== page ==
SERBIAN OPPOSITION GROUPS TO AGREE ON DATE FOR RALLY

The opposition Serbian Renewal Movement of Vuk Draskovic said on 21 March that it expects to reach an agreement with other opposition parties on a date for a mass demonstration against Yugoslav President Slobodan Milosevic, dpa reported. Party spokesman Ivan Kovacevic said the rally will be held in Belgrade's Republic Square under the slogan "Stop the Terror." He said it could take place later this month. In other news, about 5,000 people demonstrated for the fourth straight day in Kraljevo on 21 March. They are protesting the authorities' crackdown on opposition media. PB

UN REFUGEE CHIEF ENCOURAGED BY BOSNIAN RETURNS

Sadako Ogata, the UN high commissioner for refugees, said in Sarajevo on 21 March that the international community must continue to aid the return of displaced people to their pre-war homes in Bosnia-Herzegovina, AP reported. Ogata made her comments after touring various parts of the country. She said that although progress is still small, she is encouraged by the recent return of some 2,000 Muslims to villages around Prijedor in Republika Srpska, more than 4,000 Serbs to the Bosnian-Croat controlled town of Drvar, and nearly 20,000 Bosnian Serbs and Croats to Sarajevo. Ogata said these "attempts have to be encouraged." The UNHCR says there are still some 836,000 displaced people living within Bosnia and some 330,000 living abroad. PB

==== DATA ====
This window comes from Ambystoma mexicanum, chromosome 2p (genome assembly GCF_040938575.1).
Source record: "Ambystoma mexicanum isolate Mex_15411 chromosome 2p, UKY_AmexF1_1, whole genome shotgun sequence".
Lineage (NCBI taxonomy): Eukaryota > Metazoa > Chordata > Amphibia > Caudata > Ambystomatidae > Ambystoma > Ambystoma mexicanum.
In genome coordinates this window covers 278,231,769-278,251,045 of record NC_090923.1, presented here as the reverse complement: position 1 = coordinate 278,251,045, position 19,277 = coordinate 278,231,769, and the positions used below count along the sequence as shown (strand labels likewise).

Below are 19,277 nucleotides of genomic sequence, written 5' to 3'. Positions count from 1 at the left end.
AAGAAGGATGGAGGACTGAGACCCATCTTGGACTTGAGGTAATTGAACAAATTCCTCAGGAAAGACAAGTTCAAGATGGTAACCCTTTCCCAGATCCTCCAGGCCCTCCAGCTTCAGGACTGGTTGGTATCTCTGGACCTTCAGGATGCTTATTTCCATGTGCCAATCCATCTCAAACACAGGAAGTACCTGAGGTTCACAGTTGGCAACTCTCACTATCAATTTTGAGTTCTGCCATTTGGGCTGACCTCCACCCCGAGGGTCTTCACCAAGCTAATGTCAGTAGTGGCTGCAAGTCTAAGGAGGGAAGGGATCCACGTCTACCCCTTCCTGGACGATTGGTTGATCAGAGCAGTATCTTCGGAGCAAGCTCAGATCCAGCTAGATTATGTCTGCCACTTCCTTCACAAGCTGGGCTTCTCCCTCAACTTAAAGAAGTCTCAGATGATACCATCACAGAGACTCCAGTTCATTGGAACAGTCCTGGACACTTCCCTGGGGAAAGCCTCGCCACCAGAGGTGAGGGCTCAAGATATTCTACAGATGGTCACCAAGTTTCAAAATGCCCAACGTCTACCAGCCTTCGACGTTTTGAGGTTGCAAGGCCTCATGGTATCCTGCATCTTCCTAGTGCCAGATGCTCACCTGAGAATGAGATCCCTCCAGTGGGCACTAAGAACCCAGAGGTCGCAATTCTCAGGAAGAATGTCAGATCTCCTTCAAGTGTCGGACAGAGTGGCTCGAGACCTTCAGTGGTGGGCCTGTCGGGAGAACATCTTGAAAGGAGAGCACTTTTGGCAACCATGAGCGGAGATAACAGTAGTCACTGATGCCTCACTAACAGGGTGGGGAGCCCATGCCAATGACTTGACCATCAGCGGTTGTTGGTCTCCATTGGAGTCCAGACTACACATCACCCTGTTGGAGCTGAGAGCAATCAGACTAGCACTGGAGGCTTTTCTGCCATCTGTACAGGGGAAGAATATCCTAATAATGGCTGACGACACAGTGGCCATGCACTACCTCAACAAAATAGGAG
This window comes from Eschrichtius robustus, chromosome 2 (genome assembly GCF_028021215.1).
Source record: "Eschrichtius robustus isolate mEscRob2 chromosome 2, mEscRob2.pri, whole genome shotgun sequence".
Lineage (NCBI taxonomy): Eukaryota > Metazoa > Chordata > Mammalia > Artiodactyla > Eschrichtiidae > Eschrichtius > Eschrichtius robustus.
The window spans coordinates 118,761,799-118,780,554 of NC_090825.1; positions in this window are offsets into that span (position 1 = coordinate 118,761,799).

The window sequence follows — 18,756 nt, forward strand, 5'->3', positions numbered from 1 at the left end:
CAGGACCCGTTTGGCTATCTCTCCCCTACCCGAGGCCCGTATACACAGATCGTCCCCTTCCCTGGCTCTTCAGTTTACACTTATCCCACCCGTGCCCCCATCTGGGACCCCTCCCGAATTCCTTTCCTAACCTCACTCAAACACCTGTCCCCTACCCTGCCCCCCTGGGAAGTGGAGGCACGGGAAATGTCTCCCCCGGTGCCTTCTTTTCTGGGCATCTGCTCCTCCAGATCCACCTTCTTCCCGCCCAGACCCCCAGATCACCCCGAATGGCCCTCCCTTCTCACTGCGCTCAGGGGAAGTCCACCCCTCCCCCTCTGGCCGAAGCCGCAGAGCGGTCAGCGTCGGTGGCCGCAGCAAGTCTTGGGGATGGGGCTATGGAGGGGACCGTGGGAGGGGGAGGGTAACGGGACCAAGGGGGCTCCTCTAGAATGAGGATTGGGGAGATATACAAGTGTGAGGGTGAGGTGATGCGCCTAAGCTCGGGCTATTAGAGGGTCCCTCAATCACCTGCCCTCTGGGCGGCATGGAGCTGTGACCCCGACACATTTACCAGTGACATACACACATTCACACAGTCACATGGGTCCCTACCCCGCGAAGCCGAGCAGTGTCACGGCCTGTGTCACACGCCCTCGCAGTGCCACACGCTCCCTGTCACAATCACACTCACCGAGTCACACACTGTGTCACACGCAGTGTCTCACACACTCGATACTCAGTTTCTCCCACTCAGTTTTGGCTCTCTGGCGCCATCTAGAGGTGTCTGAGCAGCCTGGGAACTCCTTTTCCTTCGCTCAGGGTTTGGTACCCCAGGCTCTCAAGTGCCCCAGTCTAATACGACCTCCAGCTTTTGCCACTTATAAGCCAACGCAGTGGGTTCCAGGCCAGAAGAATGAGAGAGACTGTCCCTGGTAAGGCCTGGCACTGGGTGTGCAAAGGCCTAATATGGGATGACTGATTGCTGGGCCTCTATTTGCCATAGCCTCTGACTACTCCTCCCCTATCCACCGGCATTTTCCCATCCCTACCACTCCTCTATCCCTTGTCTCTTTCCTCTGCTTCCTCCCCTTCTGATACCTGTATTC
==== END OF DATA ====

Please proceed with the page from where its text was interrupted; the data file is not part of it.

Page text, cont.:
OSCE MISSION HEAD IN BOSNIA TRIES TO LOCALIZE ELECTION FOCUS

Robert Barry said on 21 March in Sarajevo that the OSCE is trying to focus the upcoming elections on local issues, Reuters reported. Barry said "this is not an election about the Dayton agreement...this is an election about who represents you at the local level." He said people have to ask themselves if they are "satisfied with the education system, housing, or municipal services." The 8 April election will cost some $12 million and is being paid for and organized by the OSCE. Some 21,000 people representing 67 parties are running for posts in 146 municipalities. Barry said about 2.5 million people are expected to vote. PB

GERMANY, ALBANIA PLEDGE COOPERATION